In addition to the wordiness of the author there was an issue with the size of the cast. Evie is a fun character, as were her friends, Mabel and Theta. I think I would have much preferred if the novel has simply followed them through this mystery. Instead, however, it jumps through countless characters and scenes in what soon becomes a dizzying game of "where the heck are we now?" I kept waiting for the characters to find one another and form new superhero group who takes on demons and ghosts but SPOILER ALERT they never do!
The mystery was solid and the deaths were scary to read. These scenes were among the most enjoyable for me (at least in a cringeworthy way). I was a little disappointed when the big baddie didn't turn out to have manifested or possessed a real person, but I could easily have gotten over that if there has been a few more answered questions. The Diviners ends, the bad guy is gone (ish), but there are many plot lines left hanging. I am as yet unsure whether or not I will return for the next in this series.
Age: 15 and up Gender: Both Sex: Kissing, Sex Violence: Gunplay, Murder, Dismemberment Inappropriate Language: Whore, Bitch Substance Use/Abuse: Underage Drinking, Marijuana Use Other Issues: Abortion, Suicide, Spousal Abuse(less)
Cover Impressions: I seem to recall that, when this cover was released, people were less...more This and other reviews can be found on Reading Between Classes
Cover Impressions: I seem to recall that, when this cover was released, people were less than enthusiastic. But I kinda like it. It isn't all the awesomeness of Darkest Minds, but it is still a solid cover. I like the colors and the star (compass??) under the ice. I do wish the imagery linked more closely with the book itself.
The Gist: Ruby's time with the Children's League is cut short as she is sent on a secret mission to recover a flashdrive. The information she is seeking could change the world as she knows it and, naturally, it rests in the hands of Liam Stewart - the boy she thought she left behind for his own good. Tracking him down means exposing herself, and her terrifying abilities, to those she loves and trusts. As she crosses the country she encounters danger at the hands of adults and teenagers alike and must decide whether her loyalty lies with her friends, or with her promises to the League.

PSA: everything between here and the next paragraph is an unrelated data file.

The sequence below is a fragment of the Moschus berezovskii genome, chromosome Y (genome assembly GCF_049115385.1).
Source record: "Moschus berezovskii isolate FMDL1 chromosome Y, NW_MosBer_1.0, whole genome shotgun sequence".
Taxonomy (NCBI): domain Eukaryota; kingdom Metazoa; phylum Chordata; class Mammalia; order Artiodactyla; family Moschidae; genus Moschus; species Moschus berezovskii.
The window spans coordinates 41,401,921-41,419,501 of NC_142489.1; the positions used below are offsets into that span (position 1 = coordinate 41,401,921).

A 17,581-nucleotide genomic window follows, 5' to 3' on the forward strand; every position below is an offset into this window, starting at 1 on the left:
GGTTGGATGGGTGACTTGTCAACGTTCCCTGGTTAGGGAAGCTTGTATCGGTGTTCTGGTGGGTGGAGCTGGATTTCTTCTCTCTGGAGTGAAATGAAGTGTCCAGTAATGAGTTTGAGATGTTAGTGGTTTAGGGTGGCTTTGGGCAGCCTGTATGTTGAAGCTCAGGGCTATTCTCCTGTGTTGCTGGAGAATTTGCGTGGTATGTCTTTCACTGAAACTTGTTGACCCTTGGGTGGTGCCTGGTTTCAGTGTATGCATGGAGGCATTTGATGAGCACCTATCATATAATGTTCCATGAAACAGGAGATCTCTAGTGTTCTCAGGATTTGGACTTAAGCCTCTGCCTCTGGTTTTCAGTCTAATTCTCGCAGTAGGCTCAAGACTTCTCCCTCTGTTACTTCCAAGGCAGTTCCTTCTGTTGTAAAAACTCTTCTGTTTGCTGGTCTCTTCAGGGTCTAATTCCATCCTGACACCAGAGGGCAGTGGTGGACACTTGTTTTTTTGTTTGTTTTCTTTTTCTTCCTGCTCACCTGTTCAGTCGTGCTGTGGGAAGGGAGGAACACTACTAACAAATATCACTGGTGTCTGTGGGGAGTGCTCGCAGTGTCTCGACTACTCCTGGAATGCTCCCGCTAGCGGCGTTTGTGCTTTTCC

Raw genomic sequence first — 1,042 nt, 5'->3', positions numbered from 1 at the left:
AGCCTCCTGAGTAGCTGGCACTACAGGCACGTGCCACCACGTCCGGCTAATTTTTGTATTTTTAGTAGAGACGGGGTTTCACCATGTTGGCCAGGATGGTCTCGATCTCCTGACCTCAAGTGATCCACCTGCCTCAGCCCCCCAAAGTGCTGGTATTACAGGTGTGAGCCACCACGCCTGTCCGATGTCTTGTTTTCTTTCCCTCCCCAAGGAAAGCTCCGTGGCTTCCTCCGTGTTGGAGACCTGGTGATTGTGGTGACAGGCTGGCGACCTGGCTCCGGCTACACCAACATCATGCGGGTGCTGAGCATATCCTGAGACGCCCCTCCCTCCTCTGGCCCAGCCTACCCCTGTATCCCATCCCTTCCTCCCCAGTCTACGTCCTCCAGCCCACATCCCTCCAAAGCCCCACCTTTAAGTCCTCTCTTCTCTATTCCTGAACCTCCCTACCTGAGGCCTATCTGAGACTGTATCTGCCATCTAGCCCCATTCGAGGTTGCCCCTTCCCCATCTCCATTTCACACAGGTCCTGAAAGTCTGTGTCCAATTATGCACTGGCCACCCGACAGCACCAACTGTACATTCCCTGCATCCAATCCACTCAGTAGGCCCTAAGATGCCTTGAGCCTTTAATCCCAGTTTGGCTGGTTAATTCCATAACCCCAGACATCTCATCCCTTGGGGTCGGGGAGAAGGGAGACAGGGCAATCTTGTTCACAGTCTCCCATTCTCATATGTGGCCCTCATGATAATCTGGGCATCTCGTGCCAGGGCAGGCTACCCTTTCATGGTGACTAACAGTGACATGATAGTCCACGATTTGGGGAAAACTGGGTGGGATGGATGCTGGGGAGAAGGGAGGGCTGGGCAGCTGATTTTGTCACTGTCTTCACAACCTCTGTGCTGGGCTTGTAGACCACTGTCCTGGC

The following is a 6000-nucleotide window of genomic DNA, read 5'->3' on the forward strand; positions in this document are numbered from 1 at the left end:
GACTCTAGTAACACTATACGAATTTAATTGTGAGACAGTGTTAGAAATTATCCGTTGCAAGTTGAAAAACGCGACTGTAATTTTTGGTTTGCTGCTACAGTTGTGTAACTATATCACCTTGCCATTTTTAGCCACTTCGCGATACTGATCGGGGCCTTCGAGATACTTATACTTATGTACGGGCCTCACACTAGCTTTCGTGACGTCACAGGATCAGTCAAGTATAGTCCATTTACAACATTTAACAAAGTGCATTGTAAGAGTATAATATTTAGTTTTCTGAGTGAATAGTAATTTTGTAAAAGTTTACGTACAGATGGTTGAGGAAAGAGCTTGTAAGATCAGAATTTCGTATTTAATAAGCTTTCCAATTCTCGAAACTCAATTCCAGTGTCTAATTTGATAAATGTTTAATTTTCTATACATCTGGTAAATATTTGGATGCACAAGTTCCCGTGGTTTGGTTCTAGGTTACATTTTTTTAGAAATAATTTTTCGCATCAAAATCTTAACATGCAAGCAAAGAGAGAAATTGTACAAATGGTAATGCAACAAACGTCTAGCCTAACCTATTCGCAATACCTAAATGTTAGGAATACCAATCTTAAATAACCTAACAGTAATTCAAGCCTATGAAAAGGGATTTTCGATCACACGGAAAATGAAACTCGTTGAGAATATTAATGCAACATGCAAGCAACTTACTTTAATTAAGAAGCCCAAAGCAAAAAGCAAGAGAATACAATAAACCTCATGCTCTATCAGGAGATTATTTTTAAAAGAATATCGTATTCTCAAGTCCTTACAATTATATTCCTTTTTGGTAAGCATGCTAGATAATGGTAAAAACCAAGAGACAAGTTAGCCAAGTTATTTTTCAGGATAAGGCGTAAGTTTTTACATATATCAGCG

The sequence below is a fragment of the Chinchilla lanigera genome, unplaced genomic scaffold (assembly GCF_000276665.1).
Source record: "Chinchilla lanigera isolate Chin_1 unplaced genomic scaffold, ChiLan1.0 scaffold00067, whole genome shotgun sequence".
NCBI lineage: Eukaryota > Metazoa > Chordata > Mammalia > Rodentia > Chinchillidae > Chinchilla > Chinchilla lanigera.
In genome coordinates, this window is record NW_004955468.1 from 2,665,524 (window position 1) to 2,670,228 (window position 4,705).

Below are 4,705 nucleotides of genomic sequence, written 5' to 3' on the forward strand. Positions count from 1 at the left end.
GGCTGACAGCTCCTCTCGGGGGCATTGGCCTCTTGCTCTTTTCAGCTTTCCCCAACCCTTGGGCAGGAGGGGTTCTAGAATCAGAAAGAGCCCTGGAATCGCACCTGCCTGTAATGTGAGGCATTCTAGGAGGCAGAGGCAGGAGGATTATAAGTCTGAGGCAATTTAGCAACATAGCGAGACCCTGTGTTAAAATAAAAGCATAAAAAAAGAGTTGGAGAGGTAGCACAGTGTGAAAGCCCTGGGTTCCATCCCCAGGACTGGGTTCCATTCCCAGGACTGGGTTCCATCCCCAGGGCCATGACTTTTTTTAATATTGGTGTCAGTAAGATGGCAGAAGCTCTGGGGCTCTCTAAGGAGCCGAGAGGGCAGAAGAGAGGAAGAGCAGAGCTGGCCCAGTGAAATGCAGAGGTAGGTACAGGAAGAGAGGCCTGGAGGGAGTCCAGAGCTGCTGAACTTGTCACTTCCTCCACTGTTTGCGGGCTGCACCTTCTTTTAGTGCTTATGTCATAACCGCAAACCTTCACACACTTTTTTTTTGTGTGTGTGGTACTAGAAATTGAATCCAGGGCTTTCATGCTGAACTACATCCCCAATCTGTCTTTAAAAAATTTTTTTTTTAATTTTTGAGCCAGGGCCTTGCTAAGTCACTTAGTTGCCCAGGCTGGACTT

I am a huge fan of The Darkest Minds. I have read it twice and I recommend it to all of my students and colleagues. I loved the way that Bracken managed to fill a young adult novel with cruelty and brutality but still maintain a warmth for her characters and a sense that things could get better. Though this theme continues in Never Fade, things do tend to seem a little more bleak. Ruby thought she had seen the worst that humanity had to offer, but she soon finds she has been mistaken. Nothing with the league is what it seems and her ability to trust has been destroyed time and time again. I still rooted for Ruby, and I love that she is a wonderfully broken character who continues to grow, but I found it a little difficult in getting to know the new characters. Perhaps, it is a testiment to how well Bracken wrote the characters in the last book, as I was simply awaiting their arrival. As such, I wasn't able to develop a love for the new characters while still mourning the old ones. Once we meet up with Chubs and Liam I almost sighed in relief and was finally able to relax into the story.
I almost wish I had done a re-read of The Darkest Minds before picking up Never Fade. There are very few reminders in the beginning of the book and I had a little trouble remembering the details of what had taken place already. I did really enjoy getting to see the inside of the League and the intrigue involved in determining exactly who was in charge. As the novel continued, it proved to be just as action packed as its predecessor, and just as poignant in its observation of the cruelty, but also the glimmers of kindness, possible by mankind. The ending did an excellent job of setting up for the next book in the series and leaving the author wishing the time away until the release date of #3.
I am most definitely in this series for the long haul. Buying a copy of this book for my classroom, recommending it to my student book club and anxiously awaiting my next foray into this world.
Age: 13 and up Gender: Both Sex: Kissing Violence: Fist Fighting, Gunplay, Knifeplay Inappropriate Language: Frequent: Jesus, Fuck, Shit, Dick, Substance Use/Abuse: Smoking (less)